When you experience pain, what do you do? How do you react? Do you avoid it at all costs? Or do you, embrace it, use it to propel you to greater success and accomplishments than you ever thought possible? Today we talk about how a single African tribe has come to totally dominate the running world, and what it means for you.
DISCLAIMER: Parts of this story that are a bit graphic, so if your children listen to this podcast with you, we would suggest that perhaps you listen to it first and determine whether you want them to hear it–it’s not explicit, we just describe some of the extreme pain that these Kenyan runners endure…
Sometimes, if you want to change the world (or even just an organization), you have to let others hold you back.
Wait a minute, Matt? Aren’t I supposed to be a hard-charging, take no prisoners, chase after my dreams, world changer? Yes, but sometimes you need to let others hold you back…
From your own overeagerness. From your blindness to potential problems. From your own stupidity.
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Last weekend, my wife Tara and I completed our second Fort4Fitness half-marathon.
Can you believe it? The 4th quarter of 2014 is already here.
For me, that means my busiest season is here. With the Christmas season officially here, my consulting business really picks up.
This is a time to look ahead to a strong finish to the year, but it’s also a time to look back on September. There were many things to celebrate and many lessons learned…and as always, I share them all below.
3 months left to make 2014 the best year of your life. Give everything you have. (Tweet That) | Share this Graphic on Pinterest | Share on Facebook
1. Podcast Launch
All I can say is WOW.
The World Changer Show launch on September 16 with a bang! Three months of learning, planning, and promoting were worth it. We hit #5 overall in the Business category of iTunes on September 17, only one day after the launch.
If you want to influence people, you have to understand them first.
If you want more sales, more followers, or more raving fans, you have to walk a mile (or ten) in their shoes.
Last year, I ran my first half marathon.
The first two people to take off from the starting line were two soldiers, dressed in full gear. I’m talking camouflage pants and coats, boots, and a nearly 100-pound backpack. For 13.1 miles!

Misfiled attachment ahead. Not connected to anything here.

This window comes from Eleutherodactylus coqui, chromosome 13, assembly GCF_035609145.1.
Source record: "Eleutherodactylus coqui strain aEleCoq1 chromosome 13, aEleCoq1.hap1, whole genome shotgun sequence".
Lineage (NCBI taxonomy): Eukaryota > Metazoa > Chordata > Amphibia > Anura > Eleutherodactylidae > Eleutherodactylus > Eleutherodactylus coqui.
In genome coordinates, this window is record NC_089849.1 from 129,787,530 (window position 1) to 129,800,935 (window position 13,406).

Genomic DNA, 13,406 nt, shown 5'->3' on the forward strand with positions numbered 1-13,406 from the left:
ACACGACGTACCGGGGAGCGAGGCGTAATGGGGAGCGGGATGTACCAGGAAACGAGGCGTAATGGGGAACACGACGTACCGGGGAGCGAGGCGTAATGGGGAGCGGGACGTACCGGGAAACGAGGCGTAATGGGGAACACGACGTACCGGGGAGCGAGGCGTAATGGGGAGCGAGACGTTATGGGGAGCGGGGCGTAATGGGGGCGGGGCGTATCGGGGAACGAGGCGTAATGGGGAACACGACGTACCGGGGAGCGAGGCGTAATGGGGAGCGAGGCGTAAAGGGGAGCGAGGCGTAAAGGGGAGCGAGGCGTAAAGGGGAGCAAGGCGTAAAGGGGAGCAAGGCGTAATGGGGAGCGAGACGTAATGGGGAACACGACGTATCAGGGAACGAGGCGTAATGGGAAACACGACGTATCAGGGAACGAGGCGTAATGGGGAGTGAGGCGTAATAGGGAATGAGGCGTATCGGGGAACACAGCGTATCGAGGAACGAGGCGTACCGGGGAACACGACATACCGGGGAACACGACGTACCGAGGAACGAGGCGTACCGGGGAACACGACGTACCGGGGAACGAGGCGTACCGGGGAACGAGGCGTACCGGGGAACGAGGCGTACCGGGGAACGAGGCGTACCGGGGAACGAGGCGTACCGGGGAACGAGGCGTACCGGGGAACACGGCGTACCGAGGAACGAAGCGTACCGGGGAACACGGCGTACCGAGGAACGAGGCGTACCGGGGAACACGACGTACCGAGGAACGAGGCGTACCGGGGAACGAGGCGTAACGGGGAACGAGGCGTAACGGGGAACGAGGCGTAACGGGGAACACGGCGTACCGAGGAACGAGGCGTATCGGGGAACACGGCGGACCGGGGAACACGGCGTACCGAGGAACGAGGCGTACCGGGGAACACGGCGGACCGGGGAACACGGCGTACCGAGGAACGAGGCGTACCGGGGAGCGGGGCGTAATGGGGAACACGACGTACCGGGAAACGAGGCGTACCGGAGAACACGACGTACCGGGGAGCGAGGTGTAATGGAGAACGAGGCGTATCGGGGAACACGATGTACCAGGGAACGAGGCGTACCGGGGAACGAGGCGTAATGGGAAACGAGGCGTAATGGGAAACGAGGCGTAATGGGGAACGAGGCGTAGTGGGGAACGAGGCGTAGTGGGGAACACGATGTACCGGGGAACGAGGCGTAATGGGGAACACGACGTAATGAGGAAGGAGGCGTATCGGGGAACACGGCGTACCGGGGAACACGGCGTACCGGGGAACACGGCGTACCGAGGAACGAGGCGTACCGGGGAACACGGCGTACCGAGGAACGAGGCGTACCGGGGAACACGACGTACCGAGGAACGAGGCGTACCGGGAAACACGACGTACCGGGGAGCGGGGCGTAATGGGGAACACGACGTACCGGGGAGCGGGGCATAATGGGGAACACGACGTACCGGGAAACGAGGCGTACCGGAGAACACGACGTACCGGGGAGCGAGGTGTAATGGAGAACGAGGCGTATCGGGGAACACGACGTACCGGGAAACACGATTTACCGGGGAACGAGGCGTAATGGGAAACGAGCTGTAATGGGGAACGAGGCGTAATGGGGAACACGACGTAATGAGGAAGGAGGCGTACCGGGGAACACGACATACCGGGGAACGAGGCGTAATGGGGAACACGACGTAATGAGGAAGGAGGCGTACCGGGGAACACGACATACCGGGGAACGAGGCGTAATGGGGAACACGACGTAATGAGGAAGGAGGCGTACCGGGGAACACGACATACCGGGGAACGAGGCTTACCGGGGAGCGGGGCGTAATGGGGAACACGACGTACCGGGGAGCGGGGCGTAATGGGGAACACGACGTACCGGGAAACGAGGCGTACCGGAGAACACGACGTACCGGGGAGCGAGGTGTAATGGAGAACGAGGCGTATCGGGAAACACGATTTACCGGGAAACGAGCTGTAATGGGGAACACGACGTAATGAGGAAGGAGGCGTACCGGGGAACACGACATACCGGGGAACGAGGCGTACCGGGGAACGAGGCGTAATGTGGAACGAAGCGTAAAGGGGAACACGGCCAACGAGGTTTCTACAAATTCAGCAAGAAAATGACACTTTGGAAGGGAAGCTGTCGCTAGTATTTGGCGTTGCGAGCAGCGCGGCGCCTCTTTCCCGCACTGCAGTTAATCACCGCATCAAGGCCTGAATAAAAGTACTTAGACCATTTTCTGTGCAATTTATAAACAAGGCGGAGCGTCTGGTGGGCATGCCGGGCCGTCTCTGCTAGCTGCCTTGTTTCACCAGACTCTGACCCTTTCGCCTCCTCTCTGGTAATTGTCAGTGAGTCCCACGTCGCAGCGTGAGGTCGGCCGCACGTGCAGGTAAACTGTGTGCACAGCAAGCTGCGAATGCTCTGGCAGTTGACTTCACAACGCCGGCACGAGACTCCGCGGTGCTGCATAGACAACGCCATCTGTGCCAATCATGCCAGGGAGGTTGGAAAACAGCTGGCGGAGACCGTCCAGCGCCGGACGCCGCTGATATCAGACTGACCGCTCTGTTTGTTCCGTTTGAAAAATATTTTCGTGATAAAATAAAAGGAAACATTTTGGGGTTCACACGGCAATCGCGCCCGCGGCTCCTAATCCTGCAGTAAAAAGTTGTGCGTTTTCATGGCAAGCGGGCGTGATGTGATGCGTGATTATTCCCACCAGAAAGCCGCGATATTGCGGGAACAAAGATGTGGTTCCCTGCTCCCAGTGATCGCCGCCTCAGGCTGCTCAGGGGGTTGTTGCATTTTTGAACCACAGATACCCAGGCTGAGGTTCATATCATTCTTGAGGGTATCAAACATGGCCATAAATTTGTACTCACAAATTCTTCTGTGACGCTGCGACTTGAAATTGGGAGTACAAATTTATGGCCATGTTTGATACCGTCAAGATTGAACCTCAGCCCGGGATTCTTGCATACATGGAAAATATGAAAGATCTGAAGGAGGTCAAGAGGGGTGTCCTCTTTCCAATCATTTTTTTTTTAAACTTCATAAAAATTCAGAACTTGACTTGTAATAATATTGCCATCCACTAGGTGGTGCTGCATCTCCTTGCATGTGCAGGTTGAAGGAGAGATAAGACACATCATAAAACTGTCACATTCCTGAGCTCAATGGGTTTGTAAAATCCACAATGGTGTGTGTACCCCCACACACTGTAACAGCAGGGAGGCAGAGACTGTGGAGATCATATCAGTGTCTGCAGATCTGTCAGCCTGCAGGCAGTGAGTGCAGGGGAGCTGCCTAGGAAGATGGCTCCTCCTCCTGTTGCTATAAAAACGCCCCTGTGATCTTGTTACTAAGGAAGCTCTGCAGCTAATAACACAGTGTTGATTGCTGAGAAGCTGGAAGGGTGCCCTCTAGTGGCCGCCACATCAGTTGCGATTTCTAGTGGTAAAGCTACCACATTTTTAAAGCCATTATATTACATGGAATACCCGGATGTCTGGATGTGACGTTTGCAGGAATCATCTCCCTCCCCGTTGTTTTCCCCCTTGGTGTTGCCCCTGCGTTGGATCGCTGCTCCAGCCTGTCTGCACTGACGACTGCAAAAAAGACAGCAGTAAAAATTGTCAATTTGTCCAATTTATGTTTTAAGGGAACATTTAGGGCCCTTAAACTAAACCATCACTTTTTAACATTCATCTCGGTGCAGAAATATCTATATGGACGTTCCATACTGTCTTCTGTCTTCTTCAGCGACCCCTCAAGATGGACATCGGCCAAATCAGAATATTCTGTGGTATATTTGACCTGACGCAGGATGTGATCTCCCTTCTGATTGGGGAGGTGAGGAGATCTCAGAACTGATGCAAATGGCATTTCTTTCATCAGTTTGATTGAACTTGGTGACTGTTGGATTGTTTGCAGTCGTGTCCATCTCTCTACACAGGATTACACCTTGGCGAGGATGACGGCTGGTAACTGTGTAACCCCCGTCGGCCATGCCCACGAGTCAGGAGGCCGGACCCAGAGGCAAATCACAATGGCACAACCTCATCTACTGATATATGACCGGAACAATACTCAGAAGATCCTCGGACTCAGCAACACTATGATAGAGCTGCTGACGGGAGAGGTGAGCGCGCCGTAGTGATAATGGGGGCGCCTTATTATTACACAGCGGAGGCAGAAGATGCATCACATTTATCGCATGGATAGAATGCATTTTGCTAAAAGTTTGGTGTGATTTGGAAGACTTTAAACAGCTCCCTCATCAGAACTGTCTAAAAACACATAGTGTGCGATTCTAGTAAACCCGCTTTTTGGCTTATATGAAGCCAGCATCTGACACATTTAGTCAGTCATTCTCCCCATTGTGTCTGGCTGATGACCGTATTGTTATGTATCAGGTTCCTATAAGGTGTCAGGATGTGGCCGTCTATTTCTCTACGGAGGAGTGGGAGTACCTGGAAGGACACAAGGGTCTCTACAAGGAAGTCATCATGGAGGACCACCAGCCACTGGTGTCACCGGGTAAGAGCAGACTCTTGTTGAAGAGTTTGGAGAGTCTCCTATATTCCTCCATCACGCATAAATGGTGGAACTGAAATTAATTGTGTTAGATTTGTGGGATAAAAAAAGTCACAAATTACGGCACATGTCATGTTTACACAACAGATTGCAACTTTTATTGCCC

As I passed them near the one-mile marker and then watched them cross the finish line long after me (I’m bragging that I beat two guys carrying the equivalent of my wife on their backs!), I realized something:
Listen to this post
WARNING: Parts of this post have information of a graphic nature. Reader discretion advised. (Seriously, I wouldn’t let your younger kids read this).
How could this possibly be?
A single African tribe (the Kalenjin people) living in an area approximately the size of Massachusetts owns the running world. Seriously, check out these stats:
- 5 American high school runners ever have broken the 4:00 mile.
- One high school in the Kalenjin tribe had 4 breaking a 4:00 mile at the same time.
- 17 American men in history have run ever a marathon under 2:10:00.
- 32 Kalenjin men ran that fast in a single month recently.
How is it that this single tribe can dominate the world of running? And what does it mean for you?
First, let’s get one thing out of the way. Yes, genetics plays a role. The Kalenjin people have evolved over time to a certain build that helps them run quickly. There is no denying that. They are considerably better suited to running long distances than yours truly. That’s a fact. (If you’re curious about the genetic differences, listen to the audio version of this post above)
But the real thing that allows them to do this…
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Listen to the audio version of this post:
Well, this is a first for my blog.
Hang on, I know what you’re thinking. A poem? Yes, a poem. Truth be told, I usually can’t help what ends up here. My thoughts and words just somehow magically transport themselves from my subconscious to the screen you are now reading. And today, that was in the form of a poem. Enjoy.
If I Did Not Run Today
I ran today, but what if I didn’t?
I barely made it three miles and it was far from a sprint.
I rolled out of bed with all kinds of excuses.
Start today. Start where you are. Start on what matters to you.
Those were my marching orders after reading Jon Acuff’s new book, Start. (You can read a full review of Start here)
I’m running a half-marathon later this year. My goal time is 2:08:00. For me, that is fast. About 1:00 per mile faster than I ran a 10k last fall. It’s going to be hard to accomplish that.
As soon as I committed to running, my thoughts drifted to:
“What if I finish last?”
“What if I don’t finish at all?”
“What if my training is disrupted by sickness, work, or…life?”
Then it occurred to me…what if all of those things happen?
Let’s say I get sick and miss two weeks of training. As a result, I begin race day having only run 11 miles on my best day. At the 11-mile mark, I have to stop and walk for a minute. Then I keep going…slowly. I finish last. I miss my goal by thirty minutes.